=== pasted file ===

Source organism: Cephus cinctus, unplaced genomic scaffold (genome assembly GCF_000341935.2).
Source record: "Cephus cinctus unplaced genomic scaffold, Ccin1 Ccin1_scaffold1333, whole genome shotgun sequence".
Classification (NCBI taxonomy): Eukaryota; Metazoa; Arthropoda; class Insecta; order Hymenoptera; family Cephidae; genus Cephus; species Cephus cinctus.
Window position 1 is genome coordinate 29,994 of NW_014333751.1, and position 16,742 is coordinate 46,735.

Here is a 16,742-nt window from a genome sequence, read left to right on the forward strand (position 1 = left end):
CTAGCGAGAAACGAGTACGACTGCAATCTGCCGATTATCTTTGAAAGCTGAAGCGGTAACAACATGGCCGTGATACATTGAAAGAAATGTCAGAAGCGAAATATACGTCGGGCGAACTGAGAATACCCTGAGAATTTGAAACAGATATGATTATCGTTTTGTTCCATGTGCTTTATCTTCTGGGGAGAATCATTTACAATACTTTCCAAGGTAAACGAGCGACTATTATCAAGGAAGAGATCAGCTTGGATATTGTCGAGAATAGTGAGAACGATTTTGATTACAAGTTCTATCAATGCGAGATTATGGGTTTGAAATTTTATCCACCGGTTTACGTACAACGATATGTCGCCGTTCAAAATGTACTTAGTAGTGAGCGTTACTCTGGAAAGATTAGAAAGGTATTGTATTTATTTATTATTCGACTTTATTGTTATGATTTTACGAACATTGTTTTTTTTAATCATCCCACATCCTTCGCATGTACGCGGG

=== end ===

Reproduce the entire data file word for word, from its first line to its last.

Source organism: Cephus cinctus, unplaced genomic scaffold (genome assembly GCF_000341935.2).
Source record: "Cephus cinctus unplaced genomic scaffold, Ccin1 Ccin1_scaffold1333, whole genome shotgun sequence".
Classification (NCBI taxonomy): Eukaryota; Metazoa; Arthropoda; class Insecta; order Hymenoptera; family Cephidae; genus Cephus; species Cephus cinctus.
Window position 1 is genome coordinate 29,994 of NW_014333751.1, and position 16,742 is coordinate 46,735.

Here is a 16,742-nt window from a genome sequence, read left to right on the forward strand (position 1 = left end):
CTAGCGAGAAACGAGTACGACTGCAATCTGCCGATTATCTTTGAAAGCTGAAGCGGTAACAACATGGCCGTGATACATTGAAAGAAATGTCAGAAGCGAAATATACGTCGGGCGAACTGAGAATACCCTGAGAATTTGAAACAGATATGATTATCGTTTTGTTCCATGTGCTTTATCTTCTGGGGAGAATCATTTACAATACTTTCCAAGGTAAACGAGCGACTATTATCAAGGAAGAGATCAGCTTGGATATTGTCGAGAATAGTGAGAACGATTTTGATTACAAGTTCTATCAATGCGAGATTATGGGTTTGAAATTTTATCCACCGGTTTACGTACAACGATATGTCGCCGTTCAAAATGTACTTAGTAGTGAGCGTTACTCTGGAAAGATTAGAAAGGTATTGTATTTATTTATTATTCGACTTTATTGTTATGATTTTACGAACATTGTTTTTTTTAATCATCCCACATCCTTCGCATGTACGCGGG